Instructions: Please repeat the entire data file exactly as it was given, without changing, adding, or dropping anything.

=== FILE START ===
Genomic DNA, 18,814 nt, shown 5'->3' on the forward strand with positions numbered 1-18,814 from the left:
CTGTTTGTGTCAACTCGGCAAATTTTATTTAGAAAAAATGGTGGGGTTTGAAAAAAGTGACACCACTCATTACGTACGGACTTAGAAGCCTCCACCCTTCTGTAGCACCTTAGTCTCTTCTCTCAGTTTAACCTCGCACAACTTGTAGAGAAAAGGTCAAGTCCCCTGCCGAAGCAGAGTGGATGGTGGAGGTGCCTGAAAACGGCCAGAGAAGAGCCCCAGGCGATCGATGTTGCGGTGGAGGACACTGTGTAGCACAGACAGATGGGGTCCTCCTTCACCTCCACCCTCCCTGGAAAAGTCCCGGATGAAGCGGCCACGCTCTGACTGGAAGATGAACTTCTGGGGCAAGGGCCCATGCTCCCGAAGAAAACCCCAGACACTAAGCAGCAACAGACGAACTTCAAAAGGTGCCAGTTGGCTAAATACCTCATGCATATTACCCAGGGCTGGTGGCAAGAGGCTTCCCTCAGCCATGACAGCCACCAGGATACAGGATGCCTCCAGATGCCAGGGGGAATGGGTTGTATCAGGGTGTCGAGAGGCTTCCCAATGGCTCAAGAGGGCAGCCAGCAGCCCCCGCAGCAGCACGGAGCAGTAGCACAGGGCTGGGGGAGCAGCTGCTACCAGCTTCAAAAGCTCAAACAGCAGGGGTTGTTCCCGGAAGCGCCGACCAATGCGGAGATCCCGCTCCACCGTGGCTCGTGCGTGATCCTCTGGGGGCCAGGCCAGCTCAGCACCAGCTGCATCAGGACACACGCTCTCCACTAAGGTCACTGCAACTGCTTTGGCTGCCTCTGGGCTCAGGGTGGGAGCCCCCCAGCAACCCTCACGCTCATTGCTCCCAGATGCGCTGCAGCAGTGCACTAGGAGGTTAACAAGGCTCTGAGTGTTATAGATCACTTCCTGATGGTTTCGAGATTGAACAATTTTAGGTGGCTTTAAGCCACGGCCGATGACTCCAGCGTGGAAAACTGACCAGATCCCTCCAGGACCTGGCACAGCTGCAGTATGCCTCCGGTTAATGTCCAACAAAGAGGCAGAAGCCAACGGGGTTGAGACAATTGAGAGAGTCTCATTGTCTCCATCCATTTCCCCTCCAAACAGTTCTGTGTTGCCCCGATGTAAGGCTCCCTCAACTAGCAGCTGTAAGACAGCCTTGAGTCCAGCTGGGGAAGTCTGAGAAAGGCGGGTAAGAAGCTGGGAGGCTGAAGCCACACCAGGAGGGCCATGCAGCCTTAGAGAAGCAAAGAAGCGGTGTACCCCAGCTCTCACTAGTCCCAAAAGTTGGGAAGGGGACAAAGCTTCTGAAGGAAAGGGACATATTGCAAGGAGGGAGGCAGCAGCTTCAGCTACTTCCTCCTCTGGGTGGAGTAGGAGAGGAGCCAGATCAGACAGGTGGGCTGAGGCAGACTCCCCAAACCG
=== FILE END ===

Genomic DNA, 18,814 nt, shown 5'->3' on the forward strand with positions numbered 1-18,814 from the left:
CTGTTTGTGTCAACTCGGCAAATTTTATTTAGAAAAAATGGTGGGGTTTGAAAAAAGTGACACCACTCATTACGTACGGACTTAGAAGCCTCCACCCTTCTGTAGCACCTTAGTCTCTTCTCTCAGTTTAACCTCGCACAACTTGTAGAGAAAAGGTCAAGTCCCCTGCCGAAGCAGAGTGGATGGTGGAGGTGCCTGAAAACGGCCAGAGAAGAGCCCCAGGCGATCGATGTTGCGGTGGAGGACACTGTGTAGCACAGACAGATGGGGTCCTCCTTCACCTCCACCCTCCCTGGAAAAGTCCCGGATGAAGCGGCCACGCTCTGACTGGAAGATGAACTTCTGGGGCAAGGGCCCATGCTCCCGAAGAAAACCCCAGACACTAAGCAGCAACAGACGAACTTCAAAAGGTGCCAGTTGGCTAAATACCTCATGCATATTACCCAGGGCTGGTGGCAAGAGGCTTCCCTCAGCCATGACAGCCACCAGGATACAGGATGCCTCCAGATGCCAGGGGGAATGGGTTGTATCAGGGTGTCGAGAGGCTTCCCAATGGCTCAAGAGGGCAGCCAGCAGCCCCCGCAGCAGCACGGAGCAGTAGCACAGGGCTGGGGGAGCAGCTGCTACCAGCTTCAAAAGCTCAAACAGCAGGGGTTGTTCCCGGAAGCGCCGACCAATGCGGAGATCCCGCTCCACCGTGGCTCGTGCGTGATCCTCTGGGGGCCAGGCCAGCTCAGCACCAGCTGCATCAGGACACACGCTCTCCACTAAGGTCACTGCAACTGCTTTGGCTGCCTCTGGGCTCAGGGTGGGAGCCCCCCAGCAACCCTCACGCTCATTGCTCCCAGATGCGCTGCAGCAGTGCACTAGGAGGTTAACAAGGCTCTGAGTGTTATAGATCACTTCCTGATGGTTTCGAGATTGAACAATTTTAGGTGGCTTTAAGCCACGGCCGATGACTCCAGCGTGGAAAACTGACCAGATCCCTCCAGGACCTGGCACAGCTGCAGTATGCCTCCGGTTAATGTCCAACAAAGAGGCAGAAGCCAACGGGGTTGAGACAATTGAGAGAGTCTCATTGTCTCCATCCATTTCCCCTCCAAACAGTTCTGTGTTGCCCCGATGTAAGGCTCCCTCAACTAGCAGCTGTAAGACAGCCTTGAGTCCAGCTGGGGAAGTCTGAGAAAGGCGGGTAAGAAGCTGGGAGGCTGAAGCCACACCAGGAGGGCCATGCAGCCTTAGAGAAGCAAAGAAGCGGTGTACCCCAGCTCTCACTAGTCCCAAAAGTTGGGAAGGGGACAAAGCTTCTGAAGGAAAGGGACATATTGCAAGGAGGGAGGCAGCAGCTTCAGCTACTTCCTCCTCTGGGTGGAGTAGGAGAGGAGCCAGATCAGACAGGTGGGCTGAGGCAGACTCCCCAAACCG